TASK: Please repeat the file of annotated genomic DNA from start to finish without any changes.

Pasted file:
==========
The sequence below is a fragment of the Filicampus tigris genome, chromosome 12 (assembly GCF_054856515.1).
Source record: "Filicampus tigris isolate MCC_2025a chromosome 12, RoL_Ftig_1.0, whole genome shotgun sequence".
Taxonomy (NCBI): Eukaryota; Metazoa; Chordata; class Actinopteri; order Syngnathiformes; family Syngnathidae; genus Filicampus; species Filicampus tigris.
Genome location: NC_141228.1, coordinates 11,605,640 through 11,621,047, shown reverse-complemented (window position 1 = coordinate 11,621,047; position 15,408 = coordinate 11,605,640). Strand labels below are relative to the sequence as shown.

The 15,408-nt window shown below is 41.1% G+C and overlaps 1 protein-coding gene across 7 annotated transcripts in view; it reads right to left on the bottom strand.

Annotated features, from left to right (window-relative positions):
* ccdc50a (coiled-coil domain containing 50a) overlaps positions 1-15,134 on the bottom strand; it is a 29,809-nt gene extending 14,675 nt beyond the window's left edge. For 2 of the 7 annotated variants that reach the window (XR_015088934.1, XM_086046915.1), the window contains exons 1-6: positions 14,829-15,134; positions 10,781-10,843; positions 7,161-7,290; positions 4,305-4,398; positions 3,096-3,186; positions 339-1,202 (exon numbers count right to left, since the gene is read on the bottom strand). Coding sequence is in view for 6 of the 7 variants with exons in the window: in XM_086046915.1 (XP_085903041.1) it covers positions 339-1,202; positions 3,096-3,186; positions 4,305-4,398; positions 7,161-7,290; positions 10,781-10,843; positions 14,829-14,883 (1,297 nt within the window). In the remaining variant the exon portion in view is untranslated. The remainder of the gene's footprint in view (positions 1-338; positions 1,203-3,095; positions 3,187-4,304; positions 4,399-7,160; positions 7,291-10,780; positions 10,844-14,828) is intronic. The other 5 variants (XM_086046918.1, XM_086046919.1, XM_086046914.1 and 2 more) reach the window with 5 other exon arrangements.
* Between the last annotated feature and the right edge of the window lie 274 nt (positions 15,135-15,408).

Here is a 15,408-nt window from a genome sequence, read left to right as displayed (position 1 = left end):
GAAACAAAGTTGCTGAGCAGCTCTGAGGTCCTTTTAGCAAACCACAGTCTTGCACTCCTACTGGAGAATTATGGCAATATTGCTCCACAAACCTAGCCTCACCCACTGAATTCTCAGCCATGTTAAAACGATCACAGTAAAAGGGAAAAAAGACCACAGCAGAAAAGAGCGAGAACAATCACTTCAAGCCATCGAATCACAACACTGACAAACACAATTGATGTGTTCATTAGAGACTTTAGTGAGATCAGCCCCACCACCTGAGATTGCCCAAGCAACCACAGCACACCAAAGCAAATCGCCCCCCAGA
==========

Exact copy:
The sequence below is a fragment of the Filicampus tigris genome, chromosome 12 (assembly GCF_054856515.1).
Source record: "Filicampus tigris isolate MCC_2025a chromosome 12, RoL_Ftig_1.0, whole genome shotgun sequence".
Taxonomy (NCBI): Eukaryota; Metazoa; Chordata; class Actinopteri; order Syngnathiformes; family Syngnathidae; genus Filicampus; species Filicampus tigris.
Genome location: NC_141228.1, coordinates 11,605,640 through 11,621,047, shown reverse-complemented (window position 1 = coordinate 11,621,047; position 15,408 = coordinate 11,605,640). Strand labels below are relative to the sequence as shown.

The 15,408-nt window shown below is 41.1% G+C and overlaps 1 protein-coding gene across 7 annotated transcripts in view; it reads right to left on the bottom strand.

Annotated features, from left to right (window-relative positions):
* ccdc50a (coiled-coil domain containing 50a) overlaps positions 1-15,134 on the bottom strand; it is a 29,809-nt gene extending 14,675 nt beyond the window's left edge. For 2 of the 7 annotated variants that reach the window (XR_015088934.1, XM_086046915.1), the window contains exons 1-6: positions 14,829-15,134; positions 10,781-10,843; positions 7,161-7,290; positions 4,305-4,398; positions 3,096-3,186; positions 339-1,202 (exon numbers count right to left, since the gene is read on the bottom strand). Coding sequence is in view for 6 of the 7 variants with exons in the window: in XM_086046915.1 (XP_085903041.1) it covers positions 339-1,202; positions 3,096-3,186; positions 4,305-4,398; positions 7,161-7,290; positions 10,781-10,843; positions 14,829-14,883 (1,297 nt within the window). In the remaining variant the exon portion in view is untranslated. The remainder of the gene's footprint in view (positions 1-338; positions 1,203-3,095; positions 3,187-4,304; positions 4,399-7,160; positions 7,291-10,780; positions 10,844-14,828) is intronic. The other 5 variants (XM_086046918.1, XM_086046919.1, XM_086046914.1 and 2 more) reach the window with 5 other exon arrangements.
* Between the last annotated feature and the right edge of the window lie 274 nt (positions 15,135-15,408).

Here is a 15,408-nt window from a genome sequence, read left to right as displayed (position 1 = left end):
GAAACAAAGTTGCTGAGCAGCTCTGAGGTCCTTTTAGCAAACCACAGTCTTGCACTCCTACTGGAGAATTATGGCAATATTGCTCCACAAACCTAGCCTCACCCACTGAATTCTCAGCCATGTTAAAACGATCACAGTAAAAGGGAAAAAAGACCACAGCAGAAAAGAGCGAGAACAATCACTTCAAGCCATCGAATCACAACACTGACAAACACAATTGATGTGTTCATTAGAGACTTTAGTGAGATCAGCCCCACCACCTGAGATTGCCCAAGCAACCACAGCACACCAAAGCAAATCGCCCCCCAGA